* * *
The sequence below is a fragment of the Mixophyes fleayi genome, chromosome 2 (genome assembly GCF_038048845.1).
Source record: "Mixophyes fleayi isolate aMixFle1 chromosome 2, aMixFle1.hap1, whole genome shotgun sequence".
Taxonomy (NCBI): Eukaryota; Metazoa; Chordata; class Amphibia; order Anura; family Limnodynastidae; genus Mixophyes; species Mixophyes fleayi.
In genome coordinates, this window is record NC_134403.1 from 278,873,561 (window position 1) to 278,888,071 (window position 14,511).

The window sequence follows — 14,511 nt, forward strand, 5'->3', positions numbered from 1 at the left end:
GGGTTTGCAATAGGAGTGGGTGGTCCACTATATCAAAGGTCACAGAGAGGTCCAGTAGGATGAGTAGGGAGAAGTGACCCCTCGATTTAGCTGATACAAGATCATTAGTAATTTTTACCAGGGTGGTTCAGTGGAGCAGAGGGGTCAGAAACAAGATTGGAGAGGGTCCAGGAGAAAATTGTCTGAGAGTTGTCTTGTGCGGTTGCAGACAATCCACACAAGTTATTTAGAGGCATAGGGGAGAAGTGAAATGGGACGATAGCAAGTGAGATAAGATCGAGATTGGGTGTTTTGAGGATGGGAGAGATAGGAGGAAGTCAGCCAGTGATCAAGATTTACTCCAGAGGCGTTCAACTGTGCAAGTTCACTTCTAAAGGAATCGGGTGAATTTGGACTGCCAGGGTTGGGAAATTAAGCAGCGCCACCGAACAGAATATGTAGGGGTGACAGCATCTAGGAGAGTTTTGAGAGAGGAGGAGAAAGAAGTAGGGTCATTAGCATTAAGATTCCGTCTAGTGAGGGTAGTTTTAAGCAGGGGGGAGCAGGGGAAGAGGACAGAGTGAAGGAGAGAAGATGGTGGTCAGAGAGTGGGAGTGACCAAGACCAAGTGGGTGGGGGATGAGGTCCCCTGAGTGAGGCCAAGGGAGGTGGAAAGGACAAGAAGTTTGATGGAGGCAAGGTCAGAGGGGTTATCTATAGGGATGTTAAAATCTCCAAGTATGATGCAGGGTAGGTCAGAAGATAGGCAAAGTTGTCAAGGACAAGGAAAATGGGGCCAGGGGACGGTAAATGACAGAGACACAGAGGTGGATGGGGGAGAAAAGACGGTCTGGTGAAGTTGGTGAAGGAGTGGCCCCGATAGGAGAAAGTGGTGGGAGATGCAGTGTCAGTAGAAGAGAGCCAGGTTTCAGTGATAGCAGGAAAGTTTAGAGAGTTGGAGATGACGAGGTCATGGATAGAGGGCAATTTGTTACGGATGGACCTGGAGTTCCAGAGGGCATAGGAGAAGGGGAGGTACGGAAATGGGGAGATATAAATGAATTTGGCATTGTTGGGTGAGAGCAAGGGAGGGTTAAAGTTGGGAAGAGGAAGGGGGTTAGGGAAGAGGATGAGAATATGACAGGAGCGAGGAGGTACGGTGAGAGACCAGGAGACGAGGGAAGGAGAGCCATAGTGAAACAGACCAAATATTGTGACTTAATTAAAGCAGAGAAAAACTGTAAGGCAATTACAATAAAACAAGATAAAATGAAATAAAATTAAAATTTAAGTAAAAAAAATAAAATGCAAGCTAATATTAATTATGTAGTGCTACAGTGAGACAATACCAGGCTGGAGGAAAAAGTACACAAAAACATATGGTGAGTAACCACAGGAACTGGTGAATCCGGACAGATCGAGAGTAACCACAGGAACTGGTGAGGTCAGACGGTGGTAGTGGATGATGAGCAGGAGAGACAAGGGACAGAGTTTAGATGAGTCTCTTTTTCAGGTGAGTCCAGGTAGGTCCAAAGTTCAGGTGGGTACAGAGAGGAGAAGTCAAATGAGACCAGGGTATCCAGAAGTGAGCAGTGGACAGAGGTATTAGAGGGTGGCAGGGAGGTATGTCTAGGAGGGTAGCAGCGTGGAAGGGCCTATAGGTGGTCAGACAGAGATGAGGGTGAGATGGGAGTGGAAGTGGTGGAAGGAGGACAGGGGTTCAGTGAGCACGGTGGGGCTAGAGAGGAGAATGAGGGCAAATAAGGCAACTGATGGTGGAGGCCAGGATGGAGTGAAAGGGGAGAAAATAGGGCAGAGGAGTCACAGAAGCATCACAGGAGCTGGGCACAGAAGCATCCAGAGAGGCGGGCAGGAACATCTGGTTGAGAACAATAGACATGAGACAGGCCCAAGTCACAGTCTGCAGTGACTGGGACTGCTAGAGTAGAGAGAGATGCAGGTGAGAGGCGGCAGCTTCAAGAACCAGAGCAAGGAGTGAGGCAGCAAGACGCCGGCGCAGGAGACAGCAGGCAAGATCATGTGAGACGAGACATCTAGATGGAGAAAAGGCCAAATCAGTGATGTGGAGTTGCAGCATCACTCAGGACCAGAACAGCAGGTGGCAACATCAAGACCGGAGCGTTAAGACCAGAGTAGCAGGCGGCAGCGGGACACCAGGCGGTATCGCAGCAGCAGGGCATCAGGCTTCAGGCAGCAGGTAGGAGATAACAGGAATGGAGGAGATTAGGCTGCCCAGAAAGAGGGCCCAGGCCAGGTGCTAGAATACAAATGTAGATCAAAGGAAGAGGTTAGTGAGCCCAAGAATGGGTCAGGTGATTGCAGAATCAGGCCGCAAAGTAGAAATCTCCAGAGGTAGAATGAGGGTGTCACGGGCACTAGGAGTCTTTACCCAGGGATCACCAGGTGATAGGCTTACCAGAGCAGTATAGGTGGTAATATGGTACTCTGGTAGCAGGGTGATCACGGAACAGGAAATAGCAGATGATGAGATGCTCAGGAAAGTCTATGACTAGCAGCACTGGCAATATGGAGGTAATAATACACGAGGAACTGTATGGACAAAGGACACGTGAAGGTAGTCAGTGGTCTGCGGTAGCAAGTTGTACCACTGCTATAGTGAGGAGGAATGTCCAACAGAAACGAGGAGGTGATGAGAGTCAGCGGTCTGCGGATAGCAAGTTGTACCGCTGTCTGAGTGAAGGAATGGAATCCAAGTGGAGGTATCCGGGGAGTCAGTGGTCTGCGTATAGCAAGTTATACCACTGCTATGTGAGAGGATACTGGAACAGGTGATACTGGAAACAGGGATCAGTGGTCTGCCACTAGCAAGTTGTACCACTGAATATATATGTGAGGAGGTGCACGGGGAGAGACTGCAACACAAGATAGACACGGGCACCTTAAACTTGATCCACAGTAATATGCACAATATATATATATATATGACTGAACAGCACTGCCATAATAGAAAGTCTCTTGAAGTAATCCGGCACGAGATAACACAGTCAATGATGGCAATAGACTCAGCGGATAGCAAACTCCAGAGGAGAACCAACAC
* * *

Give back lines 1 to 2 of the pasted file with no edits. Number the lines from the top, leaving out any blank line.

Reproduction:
The sequence below is a fragment of the Mixophyes fleayi genome, chromosome 2 (genome assembly GCF_038048845.1).
Source record: "Mixophyes fleayi isolate aMixFle1 chromosome 2, aMixFle1.hap1, whole genome shotgun sequence".